Health behaviors are significantly understudied in transplant patients, contributing to significant ethical debate among transplant professionals. Some of these health behaviors (tobacco use and overweight/obesity) are the leading preventable causes of mortality in the US general population and likely have a higher prevalence and impact among transplant populations. For example, tobacco use has been linked to worse graft survival, patient survival, complications, and comorbidities, whereas tobacco cessation has been associated with improved patient and graft survival. Over time, transplant professionals increasingly believe that tobacco use should be a relative contraindication to organ allocation. That belief seems to be strengthened after provider education on pertinent evidence linking tobacco use to medical consequences in both the general and the transplant populations. A core framework for ethical analysis of health behaviors in the context of organ allocation is described, using concepts of utility, justice, and respect for all persons. This framework is designed to help transplant professionals discuss and formulate policy on consideration of health behaviors in the context of organ allocation. More research is needed to advance our knowledge of the impact of health behaviors on transplant patient outcomes.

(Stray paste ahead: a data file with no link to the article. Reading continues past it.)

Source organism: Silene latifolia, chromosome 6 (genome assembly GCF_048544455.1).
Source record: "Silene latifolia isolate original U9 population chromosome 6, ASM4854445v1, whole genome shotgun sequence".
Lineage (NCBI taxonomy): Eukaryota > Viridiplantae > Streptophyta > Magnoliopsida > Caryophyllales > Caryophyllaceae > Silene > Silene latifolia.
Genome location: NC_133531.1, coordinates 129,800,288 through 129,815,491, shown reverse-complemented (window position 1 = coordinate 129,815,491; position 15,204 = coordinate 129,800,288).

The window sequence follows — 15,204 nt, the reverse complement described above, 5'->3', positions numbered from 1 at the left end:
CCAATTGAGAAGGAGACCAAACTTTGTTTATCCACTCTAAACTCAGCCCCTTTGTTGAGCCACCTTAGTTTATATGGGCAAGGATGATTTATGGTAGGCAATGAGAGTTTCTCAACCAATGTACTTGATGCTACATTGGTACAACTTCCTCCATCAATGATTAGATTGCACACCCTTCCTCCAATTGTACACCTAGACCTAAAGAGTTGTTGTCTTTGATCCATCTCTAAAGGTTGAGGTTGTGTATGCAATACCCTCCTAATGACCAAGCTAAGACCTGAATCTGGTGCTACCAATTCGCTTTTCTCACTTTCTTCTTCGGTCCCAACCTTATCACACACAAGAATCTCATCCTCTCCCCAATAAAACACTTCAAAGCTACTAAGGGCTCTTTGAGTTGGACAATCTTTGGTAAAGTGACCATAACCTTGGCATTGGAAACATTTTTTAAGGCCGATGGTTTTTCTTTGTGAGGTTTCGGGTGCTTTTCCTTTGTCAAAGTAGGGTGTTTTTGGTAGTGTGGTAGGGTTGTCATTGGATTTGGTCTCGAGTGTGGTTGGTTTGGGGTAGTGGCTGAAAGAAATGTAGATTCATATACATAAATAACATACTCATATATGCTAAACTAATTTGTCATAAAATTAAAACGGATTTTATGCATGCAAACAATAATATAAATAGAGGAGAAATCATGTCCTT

ASJC Scopus subject areas